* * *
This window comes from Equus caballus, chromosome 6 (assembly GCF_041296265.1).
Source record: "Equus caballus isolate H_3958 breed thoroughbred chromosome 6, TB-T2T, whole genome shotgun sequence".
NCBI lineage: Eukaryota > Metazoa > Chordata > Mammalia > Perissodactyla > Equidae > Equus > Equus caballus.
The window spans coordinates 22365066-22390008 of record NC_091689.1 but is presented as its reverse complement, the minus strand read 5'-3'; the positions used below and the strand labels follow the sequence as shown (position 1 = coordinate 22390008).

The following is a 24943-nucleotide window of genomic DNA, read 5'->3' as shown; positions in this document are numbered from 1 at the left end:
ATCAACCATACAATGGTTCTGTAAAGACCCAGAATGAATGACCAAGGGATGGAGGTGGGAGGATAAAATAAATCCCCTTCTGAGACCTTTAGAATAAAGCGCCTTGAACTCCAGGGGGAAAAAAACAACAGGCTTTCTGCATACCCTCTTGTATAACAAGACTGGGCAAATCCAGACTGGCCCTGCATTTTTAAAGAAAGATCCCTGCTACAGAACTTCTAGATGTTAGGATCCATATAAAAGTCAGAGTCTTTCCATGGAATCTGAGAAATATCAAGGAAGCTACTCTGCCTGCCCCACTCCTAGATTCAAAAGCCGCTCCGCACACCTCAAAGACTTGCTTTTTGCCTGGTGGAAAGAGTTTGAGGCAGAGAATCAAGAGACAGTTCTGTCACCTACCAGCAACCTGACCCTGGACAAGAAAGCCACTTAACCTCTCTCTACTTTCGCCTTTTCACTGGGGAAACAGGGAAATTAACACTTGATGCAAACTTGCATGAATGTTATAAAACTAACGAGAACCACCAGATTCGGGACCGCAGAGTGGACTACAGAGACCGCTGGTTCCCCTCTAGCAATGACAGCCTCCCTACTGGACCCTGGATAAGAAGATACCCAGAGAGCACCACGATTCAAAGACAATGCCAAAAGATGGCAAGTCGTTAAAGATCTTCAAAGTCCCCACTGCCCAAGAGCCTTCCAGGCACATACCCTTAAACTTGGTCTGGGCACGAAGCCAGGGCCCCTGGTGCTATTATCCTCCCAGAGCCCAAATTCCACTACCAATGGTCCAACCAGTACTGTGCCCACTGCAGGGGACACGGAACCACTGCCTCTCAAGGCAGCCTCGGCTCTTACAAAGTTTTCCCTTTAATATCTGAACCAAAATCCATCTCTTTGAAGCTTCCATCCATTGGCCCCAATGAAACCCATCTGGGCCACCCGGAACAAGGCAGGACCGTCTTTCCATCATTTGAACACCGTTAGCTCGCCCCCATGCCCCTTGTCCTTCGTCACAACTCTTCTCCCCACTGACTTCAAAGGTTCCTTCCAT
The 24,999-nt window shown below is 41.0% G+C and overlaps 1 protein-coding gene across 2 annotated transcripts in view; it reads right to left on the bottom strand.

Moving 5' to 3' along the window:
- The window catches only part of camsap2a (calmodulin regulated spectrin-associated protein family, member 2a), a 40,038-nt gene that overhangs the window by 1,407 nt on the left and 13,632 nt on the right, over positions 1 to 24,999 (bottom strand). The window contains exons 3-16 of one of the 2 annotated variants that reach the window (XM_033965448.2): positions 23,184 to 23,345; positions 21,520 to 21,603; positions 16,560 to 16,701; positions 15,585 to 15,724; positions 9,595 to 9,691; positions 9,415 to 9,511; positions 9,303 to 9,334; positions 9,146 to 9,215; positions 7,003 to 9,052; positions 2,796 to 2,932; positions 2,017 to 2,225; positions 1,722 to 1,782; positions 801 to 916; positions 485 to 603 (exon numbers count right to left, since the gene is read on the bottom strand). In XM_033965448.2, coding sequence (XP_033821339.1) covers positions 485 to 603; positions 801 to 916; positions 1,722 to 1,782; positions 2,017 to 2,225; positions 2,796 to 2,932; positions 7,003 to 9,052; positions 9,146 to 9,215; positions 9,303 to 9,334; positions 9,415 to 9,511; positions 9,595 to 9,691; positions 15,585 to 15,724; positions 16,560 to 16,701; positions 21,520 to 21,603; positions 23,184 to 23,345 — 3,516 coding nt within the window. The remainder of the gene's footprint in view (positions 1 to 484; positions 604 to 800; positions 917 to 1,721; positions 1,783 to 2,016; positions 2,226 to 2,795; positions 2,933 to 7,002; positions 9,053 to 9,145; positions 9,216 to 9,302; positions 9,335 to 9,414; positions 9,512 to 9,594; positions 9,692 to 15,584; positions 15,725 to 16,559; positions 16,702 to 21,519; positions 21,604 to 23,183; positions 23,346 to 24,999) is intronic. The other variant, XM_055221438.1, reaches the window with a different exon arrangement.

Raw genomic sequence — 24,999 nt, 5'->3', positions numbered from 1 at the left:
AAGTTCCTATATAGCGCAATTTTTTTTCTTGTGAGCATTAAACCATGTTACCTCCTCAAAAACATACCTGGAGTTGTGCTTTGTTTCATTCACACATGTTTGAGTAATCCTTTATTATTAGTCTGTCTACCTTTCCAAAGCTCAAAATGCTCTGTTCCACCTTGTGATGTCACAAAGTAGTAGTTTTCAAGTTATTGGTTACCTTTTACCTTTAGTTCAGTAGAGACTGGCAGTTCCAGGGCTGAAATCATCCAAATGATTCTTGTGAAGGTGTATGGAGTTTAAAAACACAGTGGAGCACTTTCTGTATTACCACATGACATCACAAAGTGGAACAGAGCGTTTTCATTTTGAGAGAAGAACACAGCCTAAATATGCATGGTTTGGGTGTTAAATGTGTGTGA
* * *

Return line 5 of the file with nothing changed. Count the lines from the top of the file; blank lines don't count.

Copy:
The following is a 24943-nucleotide window of genomic DNA, read 5'->3' as shown; positions in this document are numbered from 1 at the left end: